Bostock is irrelevant. Your friend can sue under Burlington v. News Corp.
Burlington answered this exact question ten years ago, using exactly the same, well-established logic used in Bostock.
Burlington involved a news anchor (Burlington) who was fired after using the N-word descriptively in a staff meeting. He sued under Title VII. He argued he was being discriminated against on racial grounds, since several Black employees had used the word at work without consequence.
The case was tried before a jury in Federal district court. Burlington lost after the jury decided the facts did not support his claim. However, the judge made clear that the actions he alleged would violate Title VII:
Historically, African Americans' use of the word has been ironic, satirical, or even affectionate. Too often, however, the word has been used by whites as a tool to belittle, oppress, or dehumanize African Americans. When viewed in its historical context, one can see how people in general, and African Americans in particular, might react differently when a white person uses the word than if an African American uses it.
Nevertheless, we are unable to conclude that this is a justifiable reason for permitting the Station to draw race-based distinctions between employees. It is no answer to say that we are interpreting Title VII in accord with prevailing social norms. Title VII was enacted to counter social norms that supported widespread discrimination against African Americans. To conclude that the Station may act in accordance with the social norm that it is permissible for African Americans to use the word but not whites would require a determination that this is a "good" race-based social norm that justifies a departure from the text of Title VII. Neither the text of Title VII, the legislative history, nor the caselaw permits such a departure from Title VII's command that employers refrain from "discriminat[ing] against any individual...because of such individual's race."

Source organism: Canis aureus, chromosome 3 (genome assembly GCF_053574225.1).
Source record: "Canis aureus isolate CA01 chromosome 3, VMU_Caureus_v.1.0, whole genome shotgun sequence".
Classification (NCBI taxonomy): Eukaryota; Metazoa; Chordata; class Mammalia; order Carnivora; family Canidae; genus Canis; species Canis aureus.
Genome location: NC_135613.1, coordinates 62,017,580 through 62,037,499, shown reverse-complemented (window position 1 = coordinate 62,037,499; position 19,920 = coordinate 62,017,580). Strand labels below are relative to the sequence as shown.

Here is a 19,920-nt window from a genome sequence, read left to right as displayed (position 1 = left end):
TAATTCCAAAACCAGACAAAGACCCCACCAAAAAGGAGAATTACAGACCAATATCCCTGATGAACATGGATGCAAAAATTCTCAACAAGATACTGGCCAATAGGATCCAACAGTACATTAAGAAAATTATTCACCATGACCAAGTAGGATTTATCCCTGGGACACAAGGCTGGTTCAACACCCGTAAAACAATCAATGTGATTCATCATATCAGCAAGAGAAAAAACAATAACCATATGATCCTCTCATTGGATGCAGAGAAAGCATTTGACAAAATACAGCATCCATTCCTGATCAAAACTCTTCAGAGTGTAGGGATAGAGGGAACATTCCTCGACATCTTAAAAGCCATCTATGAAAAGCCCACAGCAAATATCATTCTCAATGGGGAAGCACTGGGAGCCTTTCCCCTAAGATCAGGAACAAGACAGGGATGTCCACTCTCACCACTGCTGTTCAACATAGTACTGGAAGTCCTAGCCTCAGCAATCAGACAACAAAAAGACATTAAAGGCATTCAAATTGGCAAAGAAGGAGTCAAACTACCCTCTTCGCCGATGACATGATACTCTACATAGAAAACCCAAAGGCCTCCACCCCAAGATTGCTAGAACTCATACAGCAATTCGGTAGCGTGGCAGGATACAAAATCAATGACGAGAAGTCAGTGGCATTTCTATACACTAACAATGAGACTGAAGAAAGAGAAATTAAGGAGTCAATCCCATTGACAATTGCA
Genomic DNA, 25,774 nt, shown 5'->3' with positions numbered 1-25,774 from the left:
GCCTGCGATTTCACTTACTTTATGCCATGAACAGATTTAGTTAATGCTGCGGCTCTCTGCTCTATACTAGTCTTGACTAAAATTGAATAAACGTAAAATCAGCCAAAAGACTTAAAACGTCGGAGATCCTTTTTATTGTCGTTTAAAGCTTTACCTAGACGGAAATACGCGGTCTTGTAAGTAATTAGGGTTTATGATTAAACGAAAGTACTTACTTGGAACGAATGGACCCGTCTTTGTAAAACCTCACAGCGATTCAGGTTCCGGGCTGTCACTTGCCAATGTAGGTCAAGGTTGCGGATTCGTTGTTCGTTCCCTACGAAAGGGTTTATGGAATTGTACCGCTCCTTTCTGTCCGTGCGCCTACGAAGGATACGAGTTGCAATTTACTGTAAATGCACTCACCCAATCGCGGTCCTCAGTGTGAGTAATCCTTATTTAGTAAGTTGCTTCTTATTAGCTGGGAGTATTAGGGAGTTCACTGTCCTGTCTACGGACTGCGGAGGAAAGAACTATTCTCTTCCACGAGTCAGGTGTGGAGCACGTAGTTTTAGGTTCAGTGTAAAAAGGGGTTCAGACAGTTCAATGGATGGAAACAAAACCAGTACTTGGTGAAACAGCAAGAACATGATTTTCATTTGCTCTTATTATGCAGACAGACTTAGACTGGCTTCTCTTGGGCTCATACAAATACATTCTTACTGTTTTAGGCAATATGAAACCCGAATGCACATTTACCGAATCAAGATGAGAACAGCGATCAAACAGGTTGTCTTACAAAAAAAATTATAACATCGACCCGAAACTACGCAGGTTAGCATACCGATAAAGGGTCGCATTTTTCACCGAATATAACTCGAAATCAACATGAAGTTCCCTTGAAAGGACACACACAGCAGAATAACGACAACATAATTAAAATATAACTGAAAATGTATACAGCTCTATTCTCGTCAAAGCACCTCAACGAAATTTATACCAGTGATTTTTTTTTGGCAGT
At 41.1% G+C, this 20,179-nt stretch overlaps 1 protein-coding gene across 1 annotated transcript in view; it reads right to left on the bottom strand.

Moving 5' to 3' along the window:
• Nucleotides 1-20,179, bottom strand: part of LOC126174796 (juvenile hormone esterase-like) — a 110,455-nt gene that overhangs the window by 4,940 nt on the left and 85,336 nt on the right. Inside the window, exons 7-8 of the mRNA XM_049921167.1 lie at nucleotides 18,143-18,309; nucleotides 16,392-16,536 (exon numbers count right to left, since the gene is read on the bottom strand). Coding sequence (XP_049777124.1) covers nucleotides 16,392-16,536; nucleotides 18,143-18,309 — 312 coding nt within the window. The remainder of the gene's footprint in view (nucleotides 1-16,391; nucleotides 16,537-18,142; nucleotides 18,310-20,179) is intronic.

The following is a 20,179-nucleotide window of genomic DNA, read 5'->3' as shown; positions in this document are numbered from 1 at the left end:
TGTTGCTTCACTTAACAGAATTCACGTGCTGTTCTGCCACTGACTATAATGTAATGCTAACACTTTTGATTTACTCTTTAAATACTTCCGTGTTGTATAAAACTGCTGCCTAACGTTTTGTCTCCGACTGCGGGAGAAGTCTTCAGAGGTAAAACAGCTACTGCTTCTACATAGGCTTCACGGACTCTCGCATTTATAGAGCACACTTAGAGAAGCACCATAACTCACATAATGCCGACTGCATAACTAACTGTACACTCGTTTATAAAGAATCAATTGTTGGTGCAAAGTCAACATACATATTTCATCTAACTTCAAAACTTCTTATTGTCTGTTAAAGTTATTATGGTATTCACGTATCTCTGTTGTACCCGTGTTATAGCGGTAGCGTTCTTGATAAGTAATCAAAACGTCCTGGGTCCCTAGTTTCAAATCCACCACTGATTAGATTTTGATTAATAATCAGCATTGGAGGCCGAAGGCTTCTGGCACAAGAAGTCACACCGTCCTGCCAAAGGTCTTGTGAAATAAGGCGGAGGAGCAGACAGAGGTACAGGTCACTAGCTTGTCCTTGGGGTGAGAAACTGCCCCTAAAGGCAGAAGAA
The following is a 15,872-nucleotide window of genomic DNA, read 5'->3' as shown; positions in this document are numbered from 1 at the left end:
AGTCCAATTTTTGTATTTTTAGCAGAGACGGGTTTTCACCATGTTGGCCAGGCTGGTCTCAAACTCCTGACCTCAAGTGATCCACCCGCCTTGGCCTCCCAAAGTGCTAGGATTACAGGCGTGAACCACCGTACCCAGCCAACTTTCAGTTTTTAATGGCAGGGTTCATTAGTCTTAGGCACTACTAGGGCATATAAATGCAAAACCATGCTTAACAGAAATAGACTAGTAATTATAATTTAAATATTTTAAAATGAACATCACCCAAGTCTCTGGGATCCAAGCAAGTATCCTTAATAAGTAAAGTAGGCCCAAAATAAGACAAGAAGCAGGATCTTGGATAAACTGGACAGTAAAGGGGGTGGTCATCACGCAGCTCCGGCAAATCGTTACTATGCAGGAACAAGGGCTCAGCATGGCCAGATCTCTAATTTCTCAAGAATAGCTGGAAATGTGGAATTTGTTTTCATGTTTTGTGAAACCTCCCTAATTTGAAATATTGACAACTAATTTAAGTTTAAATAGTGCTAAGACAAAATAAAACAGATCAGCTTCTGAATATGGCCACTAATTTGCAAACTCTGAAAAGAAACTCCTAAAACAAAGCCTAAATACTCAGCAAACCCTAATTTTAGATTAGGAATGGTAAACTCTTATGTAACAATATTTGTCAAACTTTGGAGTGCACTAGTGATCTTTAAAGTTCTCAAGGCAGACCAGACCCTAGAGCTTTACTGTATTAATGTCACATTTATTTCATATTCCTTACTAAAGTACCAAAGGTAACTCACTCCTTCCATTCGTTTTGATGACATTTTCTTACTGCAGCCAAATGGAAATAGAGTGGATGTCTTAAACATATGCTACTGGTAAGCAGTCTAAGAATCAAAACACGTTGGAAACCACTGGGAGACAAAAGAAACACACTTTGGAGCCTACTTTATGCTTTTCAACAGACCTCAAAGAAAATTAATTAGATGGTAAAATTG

Added: Why Bostock is Irrelevant for Your Friend’s Case:
As you say, if we substitute the word “race” for “sex” in those sentences from Bostock, it seems obvious your friend would have a case under Title VII. This is true, but not because of Bostock. Bostock changed who could claim sex discrimination under Title VII, but nothing else. In particular, it did not change the test used to prove discrimination under Title VII. The sentences you quoted, use the well-established ”but for” test.
Here's Gorsuch’s explanation of how the "but for" test works:
In the language of law, Title VII’s “because of” test incorporates the “simple” and “traditional” standard of but-for causation. That form of causation is established whenever a particular outcome would not have happened “but for” the purported cause. In other words, a but-for test directs us to change one thing at a time and see if the outcome changes. If it does, we have found a but-for cause.
The Bottom Line: Bostock is illustrative, but not dispositive, of your friend's claim.